The first interchange phase broke ground in July 2015, building an at-grade northbound U.S. Highway 95 to eastbound 215 Beltway ramp, as well as the westbound 215 Beltway to southbound U.S. Highway 95 flyover, while also adding a southbound collector-distributor road. Crews additionally widened U.S. Highway 95 in both directions between Ann Road and the Beltway, while adding 8,200 lineal ft of storm drainage, as well as signs, lighting, and landscaping.
The first phase of the new interchange made its debut in August 2017 with the completion of a new $47 million half-mile-long flyover that crosses over two major freeways linking westbound 215 to southbound U.S. Highway 95. The 60-ft-tall, 2,365-ft-long cast-in-place post-tensioned box girder bridge required 12,300 cubic yd of concrete to complete. It is comprised of three frames each measuring roughly 860 ft in length.
Fast-forward to 2021 with NDOT breaking ground on the Centennial Bowl’s final phase in January. The $155 million project is the interchange’s biggest, most ambitious construction undertaking yet, consisting of 16 bridges, including the remaining system-to-system ramps.
Additionally, the northbound U.S. Highway 95 to eastbound 215 Beltway ramp will be widened to two lanes; a half-mile section of the 215 Beltway will be expanded to a six-lane divided freeway; in addition, a new service interchange at the 215 Beltway and Sky Pointe Drive will be constructed with one-way slip ramps to and from Oso Blanca Road. Also, the project will relocate and widen several surface street connections for better commuter mobility and accessibility.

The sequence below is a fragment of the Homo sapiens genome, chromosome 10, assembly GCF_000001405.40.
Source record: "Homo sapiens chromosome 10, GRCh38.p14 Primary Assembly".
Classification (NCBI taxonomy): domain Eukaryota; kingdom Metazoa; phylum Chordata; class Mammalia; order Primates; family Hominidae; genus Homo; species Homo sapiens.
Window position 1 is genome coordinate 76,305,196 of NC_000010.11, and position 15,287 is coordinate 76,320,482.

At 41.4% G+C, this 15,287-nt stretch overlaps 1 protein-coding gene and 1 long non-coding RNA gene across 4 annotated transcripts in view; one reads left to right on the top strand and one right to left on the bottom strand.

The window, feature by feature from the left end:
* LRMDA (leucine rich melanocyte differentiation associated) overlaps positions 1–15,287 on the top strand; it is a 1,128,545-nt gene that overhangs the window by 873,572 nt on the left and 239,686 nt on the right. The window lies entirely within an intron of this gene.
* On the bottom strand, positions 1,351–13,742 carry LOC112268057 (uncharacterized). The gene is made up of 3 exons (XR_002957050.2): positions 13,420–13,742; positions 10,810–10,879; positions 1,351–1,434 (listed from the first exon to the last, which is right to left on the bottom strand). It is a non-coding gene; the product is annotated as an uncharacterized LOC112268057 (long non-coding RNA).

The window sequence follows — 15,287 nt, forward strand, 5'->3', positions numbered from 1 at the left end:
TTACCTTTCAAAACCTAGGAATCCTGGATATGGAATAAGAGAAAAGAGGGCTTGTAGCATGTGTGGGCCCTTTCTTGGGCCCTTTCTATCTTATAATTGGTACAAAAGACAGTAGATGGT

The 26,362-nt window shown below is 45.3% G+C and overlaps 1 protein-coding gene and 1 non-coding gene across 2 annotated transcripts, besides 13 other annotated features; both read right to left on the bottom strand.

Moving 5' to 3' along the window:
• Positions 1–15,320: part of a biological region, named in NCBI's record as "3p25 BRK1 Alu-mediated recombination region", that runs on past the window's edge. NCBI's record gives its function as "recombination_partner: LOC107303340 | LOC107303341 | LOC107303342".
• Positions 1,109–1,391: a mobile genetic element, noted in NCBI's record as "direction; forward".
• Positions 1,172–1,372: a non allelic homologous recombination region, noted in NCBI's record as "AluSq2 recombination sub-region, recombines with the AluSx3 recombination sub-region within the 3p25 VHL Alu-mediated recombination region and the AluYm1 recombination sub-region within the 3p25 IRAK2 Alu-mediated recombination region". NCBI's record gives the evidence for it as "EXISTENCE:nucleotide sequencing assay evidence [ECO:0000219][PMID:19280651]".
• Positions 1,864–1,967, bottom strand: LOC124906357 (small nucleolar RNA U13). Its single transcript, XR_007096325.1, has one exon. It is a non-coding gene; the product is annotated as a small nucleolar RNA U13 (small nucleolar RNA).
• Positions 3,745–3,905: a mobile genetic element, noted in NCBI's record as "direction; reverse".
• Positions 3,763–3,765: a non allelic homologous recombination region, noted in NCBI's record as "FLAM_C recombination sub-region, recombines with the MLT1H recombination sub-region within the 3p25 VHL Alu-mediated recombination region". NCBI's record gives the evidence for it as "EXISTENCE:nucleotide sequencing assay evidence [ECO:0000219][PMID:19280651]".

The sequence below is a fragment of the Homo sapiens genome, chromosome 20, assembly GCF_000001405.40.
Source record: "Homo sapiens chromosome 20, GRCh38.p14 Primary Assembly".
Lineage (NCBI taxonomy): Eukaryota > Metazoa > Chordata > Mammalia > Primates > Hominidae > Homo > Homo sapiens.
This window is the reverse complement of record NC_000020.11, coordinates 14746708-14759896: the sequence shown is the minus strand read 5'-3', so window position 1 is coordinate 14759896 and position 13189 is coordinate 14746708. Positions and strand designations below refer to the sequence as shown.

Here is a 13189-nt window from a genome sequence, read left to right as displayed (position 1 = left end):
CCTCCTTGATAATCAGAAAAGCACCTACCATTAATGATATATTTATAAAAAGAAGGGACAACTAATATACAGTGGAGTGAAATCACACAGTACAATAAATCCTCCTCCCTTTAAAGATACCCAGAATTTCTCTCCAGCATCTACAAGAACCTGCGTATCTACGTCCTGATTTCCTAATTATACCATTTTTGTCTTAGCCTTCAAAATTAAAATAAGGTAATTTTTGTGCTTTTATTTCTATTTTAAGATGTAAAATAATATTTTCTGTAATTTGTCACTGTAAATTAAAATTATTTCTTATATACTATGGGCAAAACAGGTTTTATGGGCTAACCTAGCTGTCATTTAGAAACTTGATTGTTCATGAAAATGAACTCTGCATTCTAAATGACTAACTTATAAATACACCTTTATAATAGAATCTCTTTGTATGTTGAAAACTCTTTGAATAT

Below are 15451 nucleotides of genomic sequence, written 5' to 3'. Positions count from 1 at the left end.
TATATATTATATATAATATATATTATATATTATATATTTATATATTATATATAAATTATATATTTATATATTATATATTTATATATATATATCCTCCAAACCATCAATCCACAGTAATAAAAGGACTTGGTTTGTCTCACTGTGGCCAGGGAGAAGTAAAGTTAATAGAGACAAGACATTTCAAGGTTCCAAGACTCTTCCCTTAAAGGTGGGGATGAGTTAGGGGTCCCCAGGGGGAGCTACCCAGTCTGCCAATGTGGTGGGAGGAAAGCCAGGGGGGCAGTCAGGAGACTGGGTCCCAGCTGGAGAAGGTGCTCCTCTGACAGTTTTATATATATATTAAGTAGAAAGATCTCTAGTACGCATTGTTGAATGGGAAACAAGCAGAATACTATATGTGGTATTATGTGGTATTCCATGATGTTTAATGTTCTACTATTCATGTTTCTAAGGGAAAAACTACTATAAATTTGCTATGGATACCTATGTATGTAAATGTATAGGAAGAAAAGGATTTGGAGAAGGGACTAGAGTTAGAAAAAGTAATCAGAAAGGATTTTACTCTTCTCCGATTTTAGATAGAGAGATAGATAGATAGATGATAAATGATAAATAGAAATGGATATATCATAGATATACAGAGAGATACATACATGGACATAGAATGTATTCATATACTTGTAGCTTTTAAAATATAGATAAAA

Although Las Vegans can be notoriously impatient about progress, the time and cost invested into the Centennial Bowl will be well worth the wait once it finishes in mid-2024.
“This project helps create a reliable transportation network, enhancing cultural and economic opportunities in the northwest Las Vegas valley,” said Nevada Governor Steve Sisolak, who also chairs the state transportation board. “It also improves accessibility, mobility, and safety for residents and businesses.”